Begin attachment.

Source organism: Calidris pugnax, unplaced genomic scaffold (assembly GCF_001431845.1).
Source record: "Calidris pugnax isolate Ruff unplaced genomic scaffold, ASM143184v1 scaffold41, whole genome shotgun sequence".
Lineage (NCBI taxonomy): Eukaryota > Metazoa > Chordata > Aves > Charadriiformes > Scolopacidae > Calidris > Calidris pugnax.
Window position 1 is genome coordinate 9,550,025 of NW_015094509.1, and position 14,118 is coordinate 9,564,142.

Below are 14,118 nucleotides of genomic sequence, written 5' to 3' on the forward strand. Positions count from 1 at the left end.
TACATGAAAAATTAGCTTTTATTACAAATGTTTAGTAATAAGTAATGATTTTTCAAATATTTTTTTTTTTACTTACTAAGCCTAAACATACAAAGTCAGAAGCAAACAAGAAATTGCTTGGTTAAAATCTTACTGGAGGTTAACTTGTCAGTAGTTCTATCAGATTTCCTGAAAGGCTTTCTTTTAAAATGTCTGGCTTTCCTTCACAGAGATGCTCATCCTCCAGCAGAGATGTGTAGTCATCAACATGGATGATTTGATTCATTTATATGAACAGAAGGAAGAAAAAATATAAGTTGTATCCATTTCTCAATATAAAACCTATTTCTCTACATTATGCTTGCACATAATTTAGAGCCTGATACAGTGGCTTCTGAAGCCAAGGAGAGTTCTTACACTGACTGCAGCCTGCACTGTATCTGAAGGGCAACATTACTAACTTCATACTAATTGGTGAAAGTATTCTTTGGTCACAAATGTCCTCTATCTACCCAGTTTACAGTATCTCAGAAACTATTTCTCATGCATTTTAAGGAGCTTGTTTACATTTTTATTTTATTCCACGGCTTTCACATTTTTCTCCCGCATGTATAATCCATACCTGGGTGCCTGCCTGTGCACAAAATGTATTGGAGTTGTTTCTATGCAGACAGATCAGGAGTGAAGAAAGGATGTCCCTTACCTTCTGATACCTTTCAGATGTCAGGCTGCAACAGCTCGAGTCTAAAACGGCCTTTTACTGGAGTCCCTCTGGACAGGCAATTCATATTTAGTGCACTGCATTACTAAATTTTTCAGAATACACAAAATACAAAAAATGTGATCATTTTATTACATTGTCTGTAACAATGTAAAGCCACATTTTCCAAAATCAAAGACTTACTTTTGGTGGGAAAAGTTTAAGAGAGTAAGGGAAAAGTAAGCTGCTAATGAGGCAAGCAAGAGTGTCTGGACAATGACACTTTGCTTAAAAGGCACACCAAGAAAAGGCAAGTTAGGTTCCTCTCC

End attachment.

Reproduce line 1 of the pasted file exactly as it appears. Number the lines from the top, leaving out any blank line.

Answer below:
Source organism: Calidris pugnax, unplaced genomic scaffold (assembly GCF_001431845.1).